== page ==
2012 saw the arrival of an apparently abundant domestic natural gas resource, which could be an important contributor to a more environmentally sound energy future. We call on your administration to see that commercialization of this resource is pursued in ways that mitigate its environmental impacts, including its climate change impacts. Specifically, we urge you to create strong regulations for gas developers to minimize methane leakage and safeguard water resources, and for power-plant developers to incorporate carbon dioxide capture and storage.
Mr. President, you have taken some steps to help nudge the country along a more rational energy path. You kept alive the incentives for wind and other renewable power, and you strengthened vehicle fuel-efficiency standards. These are important steps, but without a concerted effort to launch a comprehensive and ambitious response to the climate challenge in 2013, we face diminishing prospects for averting the worst and most costly effects of a disrupted climate.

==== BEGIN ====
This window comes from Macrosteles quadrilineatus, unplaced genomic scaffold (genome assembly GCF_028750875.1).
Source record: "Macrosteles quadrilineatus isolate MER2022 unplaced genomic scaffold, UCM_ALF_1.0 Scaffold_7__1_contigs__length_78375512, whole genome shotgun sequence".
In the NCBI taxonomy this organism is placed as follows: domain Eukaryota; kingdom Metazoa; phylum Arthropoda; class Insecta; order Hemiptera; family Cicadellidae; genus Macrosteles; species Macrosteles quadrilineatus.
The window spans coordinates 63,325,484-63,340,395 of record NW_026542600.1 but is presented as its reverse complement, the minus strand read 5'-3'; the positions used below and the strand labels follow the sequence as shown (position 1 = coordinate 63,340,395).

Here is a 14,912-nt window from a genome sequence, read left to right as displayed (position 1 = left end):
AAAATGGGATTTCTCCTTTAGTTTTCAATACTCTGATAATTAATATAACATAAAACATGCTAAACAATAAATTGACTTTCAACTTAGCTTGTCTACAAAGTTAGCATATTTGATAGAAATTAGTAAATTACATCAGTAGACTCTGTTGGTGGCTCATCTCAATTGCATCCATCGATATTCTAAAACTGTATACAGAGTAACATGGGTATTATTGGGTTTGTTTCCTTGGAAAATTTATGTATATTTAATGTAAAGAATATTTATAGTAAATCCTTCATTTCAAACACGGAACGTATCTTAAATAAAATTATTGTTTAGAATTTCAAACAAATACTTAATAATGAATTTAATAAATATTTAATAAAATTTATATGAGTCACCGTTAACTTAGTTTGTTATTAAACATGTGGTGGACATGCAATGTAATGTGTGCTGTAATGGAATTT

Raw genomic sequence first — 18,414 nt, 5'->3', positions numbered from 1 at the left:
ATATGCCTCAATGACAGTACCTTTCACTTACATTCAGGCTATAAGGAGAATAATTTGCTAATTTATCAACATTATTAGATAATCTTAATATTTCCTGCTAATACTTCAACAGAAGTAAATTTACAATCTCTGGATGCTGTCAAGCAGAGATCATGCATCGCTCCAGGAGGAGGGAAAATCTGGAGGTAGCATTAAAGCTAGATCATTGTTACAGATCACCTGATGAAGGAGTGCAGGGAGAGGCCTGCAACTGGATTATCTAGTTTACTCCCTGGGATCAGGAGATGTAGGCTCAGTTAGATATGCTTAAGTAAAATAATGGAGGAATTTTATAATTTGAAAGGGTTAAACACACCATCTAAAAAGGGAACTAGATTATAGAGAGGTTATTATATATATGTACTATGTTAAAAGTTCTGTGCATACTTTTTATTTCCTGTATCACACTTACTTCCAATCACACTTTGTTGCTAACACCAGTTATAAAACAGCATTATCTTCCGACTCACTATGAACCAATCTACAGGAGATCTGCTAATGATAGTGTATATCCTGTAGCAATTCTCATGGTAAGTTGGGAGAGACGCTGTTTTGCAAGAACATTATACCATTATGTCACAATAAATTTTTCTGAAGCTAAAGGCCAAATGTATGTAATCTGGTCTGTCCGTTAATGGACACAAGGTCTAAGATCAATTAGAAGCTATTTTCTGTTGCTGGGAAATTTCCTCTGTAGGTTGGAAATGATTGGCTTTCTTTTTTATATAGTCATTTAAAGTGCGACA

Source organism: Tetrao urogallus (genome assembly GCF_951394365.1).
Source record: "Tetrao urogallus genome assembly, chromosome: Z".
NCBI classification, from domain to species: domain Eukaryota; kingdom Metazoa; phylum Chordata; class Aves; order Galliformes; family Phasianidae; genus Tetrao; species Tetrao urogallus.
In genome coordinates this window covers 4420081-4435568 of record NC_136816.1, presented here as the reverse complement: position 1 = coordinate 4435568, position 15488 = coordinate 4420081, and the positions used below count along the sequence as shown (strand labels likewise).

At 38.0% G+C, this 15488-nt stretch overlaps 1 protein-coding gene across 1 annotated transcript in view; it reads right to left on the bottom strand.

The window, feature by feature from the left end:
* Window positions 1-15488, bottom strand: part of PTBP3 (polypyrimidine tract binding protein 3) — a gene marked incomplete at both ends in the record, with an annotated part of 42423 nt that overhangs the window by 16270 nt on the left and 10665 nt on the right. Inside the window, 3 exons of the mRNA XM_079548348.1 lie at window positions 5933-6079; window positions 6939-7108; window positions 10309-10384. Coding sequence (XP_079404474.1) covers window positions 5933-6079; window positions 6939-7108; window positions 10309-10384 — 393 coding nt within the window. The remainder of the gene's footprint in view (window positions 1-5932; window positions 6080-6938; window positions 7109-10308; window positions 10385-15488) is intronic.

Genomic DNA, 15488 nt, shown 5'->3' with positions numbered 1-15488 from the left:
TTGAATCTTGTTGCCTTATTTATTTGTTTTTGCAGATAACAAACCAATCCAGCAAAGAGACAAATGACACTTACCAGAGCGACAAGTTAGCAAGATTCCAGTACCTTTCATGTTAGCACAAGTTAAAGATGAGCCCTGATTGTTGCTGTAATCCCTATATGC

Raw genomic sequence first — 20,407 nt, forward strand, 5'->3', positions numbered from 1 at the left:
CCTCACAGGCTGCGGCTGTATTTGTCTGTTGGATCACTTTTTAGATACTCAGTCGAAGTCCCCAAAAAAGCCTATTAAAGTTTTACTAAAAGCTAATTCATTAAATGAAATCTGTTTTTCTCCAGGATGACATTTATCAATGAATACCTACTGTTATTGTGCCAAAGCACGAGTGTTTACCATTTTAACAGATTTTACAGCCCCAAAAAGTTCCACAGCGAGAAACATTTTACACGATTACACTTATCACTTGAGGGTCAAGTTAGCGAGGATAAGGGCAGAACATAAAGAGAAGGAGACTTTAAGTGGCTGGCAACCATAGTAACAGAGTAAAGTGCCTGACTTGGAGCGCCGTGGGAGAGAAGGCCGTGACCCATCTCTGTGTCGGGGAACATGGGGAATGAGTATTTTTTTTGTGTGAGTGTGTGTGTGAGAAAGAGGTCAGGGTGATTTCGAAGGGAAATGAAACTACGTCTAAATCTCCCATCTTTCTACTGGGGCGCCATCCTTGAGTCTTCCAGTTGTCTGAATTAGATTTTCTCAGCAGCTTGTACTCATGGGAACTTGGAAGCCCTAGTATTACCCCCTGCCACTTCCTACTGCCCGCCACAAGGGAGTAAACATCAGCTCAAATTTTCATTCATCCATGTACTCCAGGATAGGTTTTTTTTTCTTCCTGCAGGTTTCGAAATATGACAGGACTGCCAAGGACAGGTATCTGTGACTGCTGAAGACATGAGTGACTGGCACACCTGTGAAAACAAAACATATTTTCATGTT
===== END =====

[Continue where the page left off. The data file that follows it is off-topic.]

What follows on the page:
Since your re-election, you have noted with concern that the Earth is warming and the Arctic ice cap is melting even faster than scientists had predicted, while extraordinary weather events — from storms to droughts — are taking their toll in the United States and around the world. You also stressed that we have an obligation to future generations to do something about climate change, and you promised that this would be a priority of your administration.
In September 2013, the Intergovernmental Panel on Climate Change (IPCC) will publish its fifth assessment of climate science, which will authoritatively document the changing climate. We call on you to commit your administration to firmly accept the panel’s scientific findings, urgently integrate these findings into national policy, and confidently face those who irresponsibly argue that climate change science is not relevant….